by Sergio Brinkhuis, reviewed on
Around the world
Set in 13th century Northern Europe, Patrician is very much about building a merchant empire. There are extracurricular activities such as dealing with pirates and fulfilling missions, but at its core, Patrician is about production and trade. Port Royale takes us West, to the East coast of the Americas and propels us forwards into the 17th century, the Golden Age of Piracy. Trade and production still play a considerable role, but the Port Royale games have always leaned little more towards piracy and sea battles, as well as putting a more emphasis on missions from governors and other denizens of the Caribbean. Adding a third game to their trading game repertoire, Gaming Minds settled on 15th century Venice, kept trade as the primary focus but threw in Doge elections, senate vetted ranking up and put even more emphasis on NPC missions. These seemingly subtle changes turned out to have a profound impact on their tried and true trading game concept.
Rise of Venice takes its time before really confronting you with what is different as compared to its older siblings. The tutorial introduces the base concept of leveling up through the approval of the senate almost immediately and does a capable job of laying out what is expected of you to keep progressing. Consisting of representatives of ten well-to-do families, the senate requires you to stay friendly with at least five of its members so that enough will vote for you when you seek to advance. Any relationship requires work be put into it, and work in Rise of Venice means fulfilling missions, handing out bribes and doing good deeds in the form of trashing pirates and building hospitals and schools.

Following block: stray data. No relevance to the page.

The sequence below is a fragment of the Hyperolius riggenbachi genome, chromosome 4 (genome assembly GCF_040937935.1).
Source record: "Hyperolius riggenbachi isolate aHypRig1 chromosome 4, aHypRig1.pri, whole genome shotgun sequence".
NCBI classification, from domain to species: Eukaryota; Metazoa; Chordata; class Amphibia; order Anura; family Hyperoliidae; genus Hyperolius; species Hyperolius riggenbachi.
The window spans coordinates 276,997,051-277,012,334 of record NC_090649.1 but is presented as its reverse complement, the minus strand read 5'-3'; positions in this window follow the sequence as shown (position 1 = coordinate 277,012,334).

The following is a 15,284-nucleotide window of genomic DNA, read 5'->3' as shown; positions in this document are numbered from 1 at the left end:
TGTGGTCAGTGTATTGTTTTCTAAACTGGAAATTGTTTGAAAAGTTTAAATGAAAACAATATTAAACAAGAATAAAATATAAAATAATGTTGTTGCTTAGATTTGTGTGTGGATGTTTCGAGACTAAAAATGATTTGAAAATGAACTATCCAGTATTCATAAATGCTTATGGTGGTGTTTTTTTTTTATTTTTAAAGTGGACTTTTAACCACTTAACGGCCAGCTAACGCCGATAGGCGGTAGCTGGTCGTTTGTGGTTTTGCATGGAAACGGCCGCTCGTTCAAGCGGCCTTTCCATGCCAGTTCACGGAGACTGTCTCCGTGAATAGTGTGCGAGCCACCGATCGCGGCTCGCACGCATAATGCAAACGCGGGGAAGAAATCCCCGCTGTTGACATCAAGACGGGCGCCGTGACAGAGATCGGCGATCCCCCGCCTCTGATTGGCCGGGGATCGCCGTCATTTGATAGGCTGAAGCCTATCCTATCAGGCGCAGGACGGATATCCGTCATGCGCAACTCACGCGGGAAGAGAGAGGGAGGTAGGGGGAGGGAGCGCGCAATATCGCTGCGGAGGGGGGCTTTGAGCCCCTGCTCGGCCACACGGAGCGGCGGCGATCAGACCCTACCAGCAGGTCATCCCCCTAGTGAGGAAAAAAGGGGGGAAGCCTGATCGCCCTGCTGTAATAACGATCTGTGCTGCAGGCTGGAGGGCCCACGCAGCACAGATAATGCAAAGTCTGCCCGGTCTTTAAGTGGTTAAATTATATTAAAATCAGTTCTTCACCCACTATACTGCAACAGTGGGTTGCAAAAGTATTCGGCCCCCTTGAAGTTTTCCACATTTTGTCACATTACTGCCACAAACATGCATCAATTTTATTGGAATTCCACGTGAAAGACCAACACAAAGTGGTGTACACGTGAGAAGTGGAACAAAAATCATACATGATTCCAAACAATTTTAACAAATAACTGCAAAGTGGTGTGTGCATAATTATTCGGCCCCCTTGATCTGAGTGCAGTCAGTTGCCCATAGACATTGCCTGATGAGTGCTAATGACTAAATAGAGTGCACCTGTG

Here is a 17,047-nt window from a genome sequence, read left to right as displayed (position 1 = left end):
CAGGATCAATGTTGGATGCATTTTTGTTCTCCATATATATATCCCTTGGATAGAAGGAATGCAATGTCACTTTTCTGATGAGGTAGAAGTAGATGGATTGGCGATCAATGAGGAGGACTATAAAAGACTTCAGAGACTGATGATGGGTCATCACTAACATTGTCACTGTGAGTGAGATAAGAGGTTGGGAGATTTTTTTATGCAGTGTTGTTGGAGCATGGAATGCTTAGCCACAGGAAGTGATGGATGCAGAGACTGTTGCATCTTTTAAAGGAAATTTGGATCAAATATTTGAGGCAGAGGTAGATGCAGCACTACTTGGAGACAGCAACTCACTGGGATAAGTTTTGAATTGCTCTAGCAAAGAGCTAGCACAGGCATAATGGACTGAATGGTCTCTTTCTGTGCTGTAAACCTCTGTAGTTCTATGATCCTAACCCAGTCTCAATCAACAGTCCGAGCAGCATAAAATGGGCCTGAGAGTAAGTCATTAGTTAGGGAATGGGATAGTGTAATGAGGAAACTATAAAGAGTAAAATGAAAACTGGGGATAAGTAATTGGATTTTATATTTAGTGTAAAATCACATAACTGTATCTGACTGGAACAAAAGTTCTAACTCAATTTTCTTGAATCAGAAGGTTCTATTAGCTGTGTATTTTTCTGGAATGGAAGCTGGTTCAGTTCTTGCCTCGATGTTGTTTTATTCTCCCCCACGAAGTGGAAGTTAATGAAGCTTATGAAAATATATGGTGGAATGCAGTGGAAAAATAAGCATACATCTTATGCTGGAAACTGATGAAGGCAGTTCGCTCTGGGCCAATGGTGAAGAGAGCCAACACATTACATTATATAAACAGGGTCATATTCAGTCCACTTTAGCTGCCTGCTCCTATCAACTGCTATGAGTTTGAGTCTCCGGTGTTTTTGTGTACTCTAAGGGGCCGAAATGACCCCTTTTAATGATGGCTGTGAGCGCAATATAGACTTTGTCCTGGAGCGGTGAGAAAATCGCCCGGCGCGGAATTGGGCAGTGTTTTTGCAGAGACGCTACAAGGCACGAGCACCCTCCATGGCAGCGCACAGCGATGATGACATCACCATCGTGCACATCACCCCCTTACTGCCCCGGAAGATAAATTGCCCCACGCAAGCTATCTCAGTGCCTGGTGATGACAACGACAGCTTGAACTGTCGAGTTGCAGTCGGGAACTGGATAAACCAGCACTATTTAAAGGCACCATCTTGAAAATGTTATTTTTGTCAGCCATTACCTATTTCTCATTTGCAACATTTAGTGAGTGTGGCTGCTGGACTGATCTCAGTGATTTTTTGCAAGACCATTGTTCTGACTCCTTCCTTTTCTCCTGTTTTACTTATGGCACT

Things get tricky when you realize that your ability to rank up is intimately connected to your ability to raise convoys. It takes seemingly forever before the number of convoys you are allowed to have increases. On the one hand, this limitation makes ranking up both meaningful and desirable, on the other it throws up a major speed bump that can be frustrating and is impossible to circumvent.
Players can also engage in... frowned upon acts. Thieves can be hired to steal warehouse stocks, Denunciators to discredit competitors and Seducers to revoke your competition’s entry permits to certain harbors. I must admit to feeling that, in most cases, the benefits of these actions rarely outweigh the risks. Discrediting a competitor is the happy exception though. It does nothing for your own relationship with the senate, but if you are running for Doge, discrediting the competition can help you win the position.
A new perspective
Fans will remember the Patrician add-on called Rise of a Dynasty. If you ever wondered where the actual dynasty was hiding, then, rest assured, it can be found in Venice. You’re not just playing with a single character; you’re playing with an entire family which expands with marriage. Family members become useful agents to your trading organization. Some become captains on your ships, others can be sent to stabilize impoverished cities, fight epidemics and increase your reputation with the senate or individual cities.
The dynasty and senate mechanics add depth, great campaign map.
Building inside of cities has been dumbed down. Senate mechanic could be fleshed out a little more.